- Trae Vassallo (Defy): “[Be] really good at quickly identifying the big questions — the big issues — never get distracted by the small minutia. [Be] laser focused on what is it going to take to turn the business into a great big opportunity.”
Vassallo has described the process of learning to become an effective board member as an apprenticeship. Both as a founder/entrepreneur (Good Technology) and while she worked in venture capital Vassallo has had the opportunity to watch John Doerr and other experienced people serve as board members. Trying to become an effective and valuable board member just by reading is a bad idea. Certain types of experiences can accelerate the learning curve for a board member. For example, in the interview from which the sentences above were extracted, Vassallo talks about how much she learned when she was asked to step into a situation where a business needed to be recapitalized and find a new CEO. When someone is put into a crucible like that they can often learn very quickly. In that situation Vassallo was able to use skills and approaches she learned from when she was an apprentice and generate the type of feedback that accelerates learning.
Even watching ineffective or value destroying board members can help someone discover what not to do (i.e., they are anti-role models). Charlie Munger suggests:
“The more hard lessons you can learn vicariously rather than through your own hard experience, the better.” “I believe in the discipline of mastering the best that other people have ever figured out. I don’t believe in just sitting down and trying to dream it all up yourself. Nobody’s that smart.”
To slightly twist Yogi Berra’s famous phrase: “You can learn a lot about becoming an effective and valuable board member, just by watching.”
- Scott Kupor (Andreessen Horowitz): “The truth is that it’s hard to land your first board seat. Training helps, but it isn’t enough by itself. The network of prospective board candidates is often made up of people already serving on boards.”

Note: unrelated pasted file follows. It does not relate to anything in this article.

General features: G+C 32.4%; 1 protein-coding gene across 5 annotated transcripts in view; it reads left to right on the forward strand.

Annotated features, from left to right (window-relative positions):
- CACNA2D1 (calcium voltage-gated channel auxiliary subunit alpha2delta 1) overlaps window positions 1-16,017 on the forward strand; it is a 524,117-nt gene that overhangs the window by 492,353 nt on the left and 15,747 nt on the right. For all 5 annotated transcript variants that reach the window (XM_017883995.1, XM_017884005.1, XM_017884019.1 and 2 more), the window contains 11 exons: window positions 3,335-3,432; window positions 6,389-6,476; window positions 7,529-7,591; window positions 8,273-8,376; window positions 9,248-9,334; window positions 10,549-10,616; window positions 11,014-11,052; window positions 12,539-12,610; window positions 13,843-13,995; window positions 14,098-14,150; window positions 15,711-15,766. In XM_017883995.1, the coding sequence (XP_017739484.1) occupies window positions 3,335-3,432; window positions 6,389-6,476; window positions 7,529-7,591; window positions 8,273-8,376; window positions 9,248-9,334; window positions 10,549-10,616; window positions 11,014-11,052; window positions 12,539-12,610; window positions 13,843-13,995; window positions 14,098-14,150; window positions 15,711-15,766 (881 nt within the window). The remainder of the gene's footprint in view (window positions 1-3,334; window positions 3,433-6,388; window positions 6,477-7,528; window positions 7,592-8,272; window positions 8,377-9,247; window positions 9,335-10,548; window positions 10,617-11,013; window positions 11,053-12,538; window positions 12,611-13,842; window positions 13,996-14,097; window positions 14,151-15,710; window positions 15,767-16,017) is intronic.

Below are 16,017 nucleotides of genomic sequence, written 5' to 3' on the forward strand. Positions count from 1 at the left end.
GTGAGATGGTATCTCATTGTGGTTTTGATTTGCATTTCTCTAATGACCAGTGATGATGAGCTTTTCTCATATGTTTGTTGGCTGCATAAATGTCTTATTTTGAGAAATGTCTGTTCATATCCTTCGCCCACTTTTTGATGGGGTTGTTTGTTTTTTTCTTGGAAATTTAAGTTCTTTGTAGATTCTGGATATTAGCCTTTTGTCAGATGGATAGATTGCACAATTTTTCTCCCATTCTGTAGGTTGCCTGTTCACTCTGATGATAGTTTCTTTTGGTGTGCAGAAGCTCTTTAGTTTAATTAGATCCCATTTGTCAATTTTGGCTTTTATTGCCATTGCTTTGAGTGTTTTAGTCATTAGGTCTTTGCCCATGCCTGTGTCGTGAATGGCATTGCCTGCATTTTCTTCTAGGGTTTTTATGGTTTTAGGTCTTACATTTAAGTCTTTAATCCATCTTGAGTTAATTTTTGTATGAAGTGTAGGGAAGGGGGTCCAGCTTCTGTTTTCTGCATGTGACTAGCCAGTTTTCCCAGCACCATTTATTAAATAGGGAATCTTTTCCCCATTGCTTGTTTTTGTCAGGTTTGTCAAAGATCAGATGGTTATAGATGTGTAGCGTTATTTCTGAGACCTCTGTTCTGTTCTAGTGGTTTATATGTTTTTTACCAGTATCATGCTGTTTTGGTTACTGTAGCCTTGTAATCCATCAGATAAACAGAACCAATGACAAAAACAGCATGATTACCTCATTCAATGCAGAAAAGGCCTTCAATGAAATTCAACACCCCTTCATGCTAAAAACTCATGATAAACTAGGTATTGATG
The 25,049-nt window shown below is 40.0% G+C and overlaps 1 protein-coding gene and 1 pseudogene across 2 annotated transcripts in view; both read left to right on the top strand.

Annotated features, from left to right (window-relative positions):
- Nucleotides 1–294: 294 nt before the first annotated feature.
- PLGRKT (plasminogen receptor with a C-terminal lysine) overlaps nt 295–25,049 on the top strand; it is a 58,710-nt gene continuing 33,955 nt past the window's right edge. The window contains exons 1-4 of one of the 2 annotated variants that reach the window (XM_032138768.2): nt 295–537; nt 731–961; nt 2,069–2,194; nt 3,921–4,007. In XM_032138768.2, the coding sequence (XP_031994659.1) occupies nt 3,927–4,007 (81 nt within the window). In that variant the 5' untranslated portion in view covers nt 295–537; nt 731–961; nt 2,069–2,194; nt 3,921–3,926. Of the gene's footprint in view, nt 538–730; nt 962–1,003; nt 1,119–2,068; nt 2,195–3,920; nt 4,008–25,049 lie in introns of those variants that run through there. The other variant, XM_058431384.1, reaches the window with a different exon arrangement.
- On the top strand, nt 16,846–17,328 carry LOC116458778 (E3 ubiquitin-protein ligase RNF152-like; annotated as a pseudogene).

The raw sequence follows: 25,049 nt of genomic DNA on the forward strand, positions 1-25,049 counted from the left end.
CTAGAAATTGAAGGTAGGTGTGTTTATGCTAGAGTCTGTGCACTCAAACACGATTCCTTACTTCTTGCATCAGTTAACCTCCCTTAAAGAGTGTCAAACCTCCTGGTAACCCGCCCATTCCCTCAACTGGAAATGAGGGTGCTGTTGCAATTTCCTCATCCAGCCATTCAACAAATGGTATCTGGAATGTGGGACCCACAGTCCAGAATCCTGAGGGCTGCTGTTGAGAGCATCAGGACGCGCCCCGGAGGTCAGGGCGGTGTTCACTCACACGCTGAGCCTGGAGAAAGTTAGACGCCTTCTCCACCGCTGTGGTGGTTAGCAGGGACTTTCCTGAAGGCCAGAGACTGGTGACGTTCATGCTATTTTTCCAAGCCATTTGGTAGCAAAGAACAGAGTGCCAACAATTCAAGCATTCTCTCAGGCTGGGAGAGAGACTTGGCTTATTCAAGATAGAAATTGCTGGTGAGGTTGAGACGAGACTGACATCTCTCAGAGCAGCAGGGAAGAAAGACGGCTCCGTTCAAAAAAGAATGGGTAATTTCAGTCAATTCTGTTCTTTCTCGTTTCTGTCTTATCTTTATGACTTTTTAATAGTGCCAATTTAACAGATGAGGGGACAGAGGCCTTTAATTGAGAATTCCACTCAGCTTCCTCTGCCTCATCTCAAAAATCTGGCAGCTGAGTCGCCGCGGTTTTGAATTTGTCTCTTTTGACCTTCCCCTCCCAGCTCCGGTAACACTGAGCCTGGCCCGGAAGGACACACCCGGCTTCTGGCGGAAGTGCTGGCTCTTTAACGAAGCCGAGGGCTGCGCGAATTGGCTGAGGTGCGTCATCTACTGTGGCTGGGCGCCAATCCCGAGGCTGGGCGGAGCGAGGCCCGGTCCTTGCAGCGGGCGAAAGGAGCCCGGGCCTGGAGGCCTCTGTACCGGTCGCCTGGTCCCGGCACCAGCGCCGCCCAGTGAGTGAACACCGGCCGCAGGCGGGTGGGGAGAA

People have asked me: “How do I become a board member?” The best way start that process is to find opportunities to observe boards in action. A person may need to do this indirectly at first by being a member of an executive team interacting with a board or by serving on smaller or less formal boards. From that starting point, the objective of the person who wants to become a board member should be to build from that set of experiences. One of the best examples of someone acquiring the necessary skill to be a valuable board member and then laddering up to more and more responsibility is Mary Gates, the mother of a very famous son she and her husband named Bill with the same last name. She passed away far too young in 1994. Mary Gates is also one of my personal heroes, a role model and responsible in a major way for the trajectory of my life. It was impossible to be around her and not learn from her example. As just one example of starting small and building on top of that experience, even as college undergraduate she was an officer in student government. The progression of her career from that starting point illustrates how skills and responsibilities can be acquired and polished step-by-step. People observed through her actions and words how effective, smart and hardworking she was as an officer and board member. This positive impression created another opportunity, which created another opportunity, [repeat again and again]. This is a picture of Mary Gates at the university she both loved and served, followed by a list of her board positions which illustrates the progression: